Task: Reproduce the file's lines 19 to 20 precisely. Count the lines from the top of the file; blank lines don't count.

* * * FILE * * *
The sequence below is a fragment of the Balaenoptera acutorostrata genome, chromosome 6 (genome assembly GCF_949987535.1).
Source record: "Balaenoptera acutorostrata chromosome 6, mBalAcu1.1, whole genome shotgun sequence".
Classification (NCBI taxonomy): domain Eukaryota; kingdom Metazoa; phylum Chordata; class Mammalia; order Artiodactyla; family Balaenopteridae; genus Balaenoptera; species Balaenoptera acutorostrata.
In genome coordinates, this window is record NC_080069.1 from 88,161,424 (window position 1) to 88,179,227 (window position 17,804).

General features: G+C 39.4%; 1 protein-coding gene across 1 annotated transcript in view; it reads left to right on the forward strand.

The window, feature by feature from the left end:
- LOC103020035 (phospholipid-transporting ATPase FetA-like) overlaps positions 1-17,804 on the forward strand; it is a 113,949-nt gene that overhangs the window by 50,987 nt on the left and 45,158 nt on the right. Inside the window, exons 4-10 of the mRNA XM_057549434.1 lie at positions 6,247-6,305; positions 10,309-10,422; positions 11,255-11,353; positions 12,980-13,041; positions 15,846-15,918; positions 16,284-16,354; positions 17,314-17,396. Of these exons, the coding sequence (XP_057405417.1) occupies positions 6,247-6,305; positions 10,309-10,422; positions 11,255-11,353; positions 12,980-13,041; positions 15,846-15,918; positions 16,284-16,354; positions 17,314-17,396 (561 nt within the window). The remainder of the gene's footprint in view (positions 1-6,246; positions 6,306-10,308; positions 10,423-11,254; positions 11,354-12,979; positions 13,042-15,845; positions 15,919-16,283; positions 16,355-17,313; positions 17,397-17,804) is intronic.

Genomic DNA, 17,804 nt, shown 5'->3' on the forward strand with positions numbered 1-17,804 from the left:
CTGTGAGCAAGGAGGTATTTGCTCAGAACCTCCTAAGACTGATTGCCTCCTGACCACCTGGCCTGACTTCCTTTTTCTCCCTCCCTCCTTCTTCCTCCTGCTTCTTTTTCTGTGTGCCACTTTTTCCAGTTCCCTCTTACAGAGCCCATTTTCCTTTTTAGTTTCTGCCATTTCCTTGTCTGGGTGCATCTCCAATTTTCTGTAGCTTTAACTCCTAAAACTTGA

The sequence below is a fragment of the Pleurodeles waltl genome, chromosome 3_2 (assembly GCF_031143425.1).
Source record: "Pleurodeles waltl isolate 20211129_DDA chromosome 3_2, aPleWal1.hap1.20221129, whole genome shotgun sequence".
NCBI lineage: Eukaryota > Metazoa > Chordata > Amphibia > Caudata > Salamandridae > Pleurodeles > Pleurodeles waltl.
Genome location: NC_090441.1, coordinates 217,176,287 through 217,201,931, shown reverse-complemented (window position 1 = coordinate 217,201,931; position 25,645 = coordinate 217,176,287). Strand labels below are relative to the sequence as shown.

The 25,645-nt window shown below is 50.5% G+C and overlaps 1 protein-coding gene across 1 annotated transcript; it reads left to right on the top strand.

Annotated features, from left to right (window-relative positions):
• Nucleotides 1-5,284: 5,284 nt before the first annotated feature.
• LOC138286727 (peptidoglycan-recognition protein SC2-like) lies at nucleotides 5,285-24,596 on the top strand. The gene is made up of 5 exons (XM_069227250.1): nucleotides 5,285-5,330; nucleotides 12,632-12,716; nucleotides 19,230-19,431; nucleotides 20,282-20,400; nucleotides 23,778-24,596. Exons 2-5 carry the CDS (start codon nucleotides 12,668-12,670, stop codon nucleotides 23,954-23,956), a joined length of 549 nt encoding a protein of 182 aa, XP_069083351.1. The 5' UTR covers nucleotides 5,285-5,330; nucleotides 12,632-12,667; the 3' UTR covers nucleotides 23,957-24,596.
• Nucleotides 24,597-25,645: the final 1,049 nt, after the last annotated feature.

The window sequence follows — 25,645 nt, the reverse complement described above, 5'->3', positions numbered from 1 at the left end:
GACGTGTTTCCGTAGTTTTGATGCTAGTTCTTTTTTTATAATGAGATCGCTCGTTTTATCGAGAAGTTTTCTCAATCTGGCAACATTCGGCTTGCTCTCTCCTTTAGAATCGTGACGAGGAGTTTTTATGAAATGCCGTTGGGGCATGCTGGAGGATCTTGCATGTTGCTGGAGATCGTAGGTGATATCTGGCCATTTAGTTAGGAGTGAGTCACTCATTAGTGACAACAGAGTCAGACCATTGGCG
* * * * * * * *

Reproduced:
The window sequence follows — 25,645 nt, the reverse complement described above, 5'->3', positions numbered from 1 at the left end:
GACGTGTTTCCGTAGTTTTGATGCTAGTTCTTTTTTTATAATGAGATCGCTCGTTTTATCGAGAAGTTTTCTCAATCTGGCAACATTCGGCTTGCTCTCTCCTTTAGAATCGTGACGAGGAGTTTTTATGAAATGCCGTTGGGGCATGCTGGAGGATCTTGCATGTTGCTGGAGATCGTAGGTGATATCTGGCCATTTAGTTAGGAGTGAGTCACTCATTAGTGACAACAGAGTCAGACCATTGGCG